Whether the elections take place or not may hinge on and determine the outcome of Morocco’s application to rejoin the continental body that it left in 1984, following the recognition of the Saharawi Arab Democratic Republic (SADR). As an implicit condition for its re-admission, the King of Morocco has personally waged a full-court press garnished with ostentatious Royal generosity, asking African countries to throw the SADR out of the continental body. The historical claims of the SADR are well founded in the Charter of the United Nations and the Constitutive Act of the African Union, as well as judicial opinions of the International Court of Justice and the European Court of Human Rights, among others.

To achieve its goals, Morocco needs the votes of two-thirds or 36 member States of the AU, the same number needed to install a new Chair of the Commission. At the Kigali Summit in July 2016, up to 28 countries (out of 54) appeared prepared to vote to exclude SADR from the body.

The leaders who meet in Addis Ababa may need to be reminded that the first objective of the Organisation of African Unity (OAU), predecessor to the AU, was decolonisation. Morocco’s mission to annex the Saharawi subverts this. As a pre-condition for granting its application, the AU could easily require Morocco to renounce all claims to the territory of the Saharawi. As a stop-gap measure, they could also refer the question of the legal status of the SADR to the African Court on Human and Peoples’ Rights for a judicial opinion to govern the diplomatic and political decisions thereafter.

The other issue is The Gambia. At the end of 2016, Gambia’s President, His Excellency, Sheikh Professor Alhajie Dr. Yahya Abdul-Aziz Awal Jemus Junkung Jammeh, Naasiru Deen Babili Mansa, (Colonel Retired), Commander-in-Chief of The Armed Forces and Chief Custodian of the Sacred Constitution of the Gambia – to afford him his full title – conceded after clearly losing a general election whose outcome he could not predetermine (despite his best efforts). More than a week after his concession, however, Jammeh claimed non-existent powers to annul the election, requisition a fresh one, and sit tight in the interim. He then sent soldiers to ransack the premises of the electoral commission, exile its leadership and has generally given regional leaders mediating this manufactured impasse the run-around.

A “closed Summit”

Each of these issues on its own would be very weighty. Together, they add up to a very formidable menu for the summiteers in Addis-Ababa. If the Summit agrees with the plan put forward by President Kagame, the ballot for the AU Commission could be deferred. If not, then a vote will proceed. It is too early to predict the outcome but the early indications are that Kenya’s Amina Mohammed and Senegal’s Abdoulaye Bathily could be ahead. A dark-horse cannot, however, be ruled out. Morocco, still not a member of the AU, is reportedly weighing in with diplomatic savvy in favour of a candidate whom it considers more favourably disposed to its divisive designs. The outcome could hinge on the inclinations of Algeria and Nigeria, both strong supporters of the SADR. If both remain implacable, a hung summit could ensue.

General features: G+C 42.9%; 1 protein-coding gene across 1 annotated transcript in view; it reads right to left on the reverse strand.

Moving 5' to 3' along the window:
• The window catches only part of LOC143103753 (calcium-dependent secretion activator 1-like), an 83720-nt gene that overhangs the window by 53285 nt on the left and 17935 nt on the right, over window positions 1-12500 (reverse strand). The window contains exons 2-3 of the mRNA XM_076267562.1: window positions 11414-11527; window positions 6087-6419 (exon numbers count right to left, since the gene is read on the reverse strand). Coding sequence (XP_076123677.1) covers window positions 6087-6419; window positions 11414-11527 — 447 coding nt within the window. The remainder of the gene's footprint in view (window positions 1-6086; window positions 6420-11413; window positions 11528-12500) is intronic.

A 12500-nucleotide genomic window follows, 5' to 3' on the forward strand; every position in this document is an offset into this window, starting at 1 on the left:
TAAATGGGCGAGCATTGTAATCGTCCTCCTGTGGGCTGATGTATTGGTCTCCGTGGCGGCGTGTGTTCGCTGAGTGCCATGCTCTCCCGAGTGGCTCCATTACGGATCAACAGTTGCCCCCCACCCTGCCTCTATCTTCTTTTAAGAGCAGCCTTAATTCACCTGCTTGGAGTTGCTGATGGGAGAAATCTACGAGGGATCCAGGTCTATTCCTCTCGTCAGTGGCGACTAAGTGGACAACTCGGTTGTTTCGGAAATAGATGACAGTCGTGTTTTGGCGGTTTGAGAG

Many are hoping for the Gambian issue to be resolved before the summit. Effectively, Mr. Jammeh has foisted a classic unconstitutional regime on the country, contrary to the norms and standards of the AU. The Gambia is due to inaugurate a new President on 19 January but it is unclear whether this will happen. If it does not, Mr Jammeh will become an issue for the Summit. Should this come to pass, many of his AU peers could lack freedom of speech to tell Mr Jammeh what to do because they have also chosen to override  the will of their people and the rules in their own constitutions.

In the language of the AU, the summit will be “closed”, allowing only the accredited delegations and staff to participate in and witness its deliberations. What is clear is that it will give the current class of Africa’s Heads of State a once-in-a-generation opportunity to reshape the organisation. It could mark a break with business-as-usual in the AU. But if they prove unwilling or unable to see the opportunities or to take them, few will be persuaded to take the AU seriously thereafter.


 

Chidi Odinkalu (@chidiodinkalu) chairs the Section on Public Interest and Development Law (SPIDEL) at the Nigerian Bar and is a former Chairman of Nigeria’s National Human Rights Commission and a LSE alumnus.

 

The views expressed in this post are those of the author and in no way reflect those of the Africa at LSE blog or the London School of Economics and Political Science.